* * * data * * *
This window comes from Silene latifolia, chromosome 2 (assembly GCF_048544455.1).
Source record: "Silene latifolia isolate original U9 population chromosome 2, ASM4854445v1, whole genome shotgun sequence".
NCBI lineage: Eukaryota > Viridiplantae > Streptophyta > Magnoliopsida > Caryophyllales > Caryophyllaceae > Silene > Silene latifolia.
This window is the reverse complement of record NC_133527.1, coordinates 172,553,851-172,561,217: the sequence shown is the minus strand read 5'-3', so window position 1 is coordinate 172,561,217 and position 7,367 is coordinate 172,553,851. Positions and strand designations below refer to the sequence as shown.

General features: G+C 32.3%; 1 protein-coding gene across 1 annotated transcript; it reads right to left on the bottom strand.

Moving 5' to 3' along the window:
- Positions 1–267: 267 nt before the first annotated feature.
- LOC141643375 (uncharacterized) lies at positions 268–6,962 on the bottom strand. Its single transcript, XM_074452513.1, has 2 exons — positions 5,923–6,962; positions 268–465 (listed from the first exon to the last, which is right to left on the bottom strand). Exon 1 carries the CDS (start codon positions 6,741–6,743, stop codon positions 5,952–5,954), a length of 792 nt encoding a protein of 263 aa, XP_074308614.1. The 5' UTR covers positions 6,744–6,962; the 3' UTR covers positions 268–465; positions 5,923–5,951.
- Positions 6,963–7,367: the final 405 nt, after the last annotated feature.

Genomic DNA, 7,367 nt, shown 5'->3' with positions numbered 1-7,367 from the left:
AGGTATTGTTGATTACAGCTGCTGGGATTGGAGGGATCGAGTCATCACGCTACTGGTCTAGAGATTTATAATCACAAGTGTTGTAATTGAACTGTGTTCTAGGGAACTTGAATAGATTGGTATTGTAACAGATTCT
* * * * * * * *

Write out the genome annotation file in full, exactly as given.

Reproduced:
This window comes from Silene latifolia, chromosome 2 (assembly GCF_048544455.1).
Source record: "Silene latifolia isolate original U9 population chromosome 2, ASM4854445v1, whole genome shotgun sequence".
NCBI lineage: Eukaryota > Viridiplantae > Streptophyta > Magnoliopsida > Caryophyllales > Caryophyllaceae > Silene > Silene latifolia.
This window is the reverse complement of record NC_133527.1, coordinates 172,553,851-172,561,217: the sequence shown is the minus strand read 5'-3', so window position 1 is coordinate 172,561,217 and position 7,367 is coordinate 172,553,851. Positions and strand designations below refer to the sequence as shown.

General features: G+C 32.3%; 1 protein-coding gene across 1 annotated transcript; it reads right to left on the bottom strand.

Moving 5' to 3' along the window:
- Positions 1–267: 267 nt before the first annotated feature.
- LOC141643375 (uncharacterized) lies at positions 268–6,962 on the bottom strand. Its single transcript, XM_074452513.1, has 2 exons — positions 5,923–6,962; positions 268–465 (listed from the first exon to the last, which is right to left on the bottom strand). Exon 1 carries the CDS (start codon positions 6,741–6,743, stop codon positions 5,952–5,954), a length of 792 nt encoding a protein of 263 aa, XP_074308614.1. The 5' UTR covers positions 6,744–6,962; the 3' UTR covers positions 268–465; positions 5,923–5,951.
- Positions 6,963–7,367: the final 405 nt, after the last annotated feature.

Genomic DNA, 7,367 nt, shown 5'->3' with positions numbered 1-7,367 from the left:
AGGTATTGTTGATTACAGCTGCTGGGATTGGAGGGATCGAGTCATCACGCTACTGGTCTAGAGATTTATAATCACAAGTGTTGTAATTGAACTGTGTTCTAGGGAACTTGAATAGATTGGTATTGTAACAGATTCT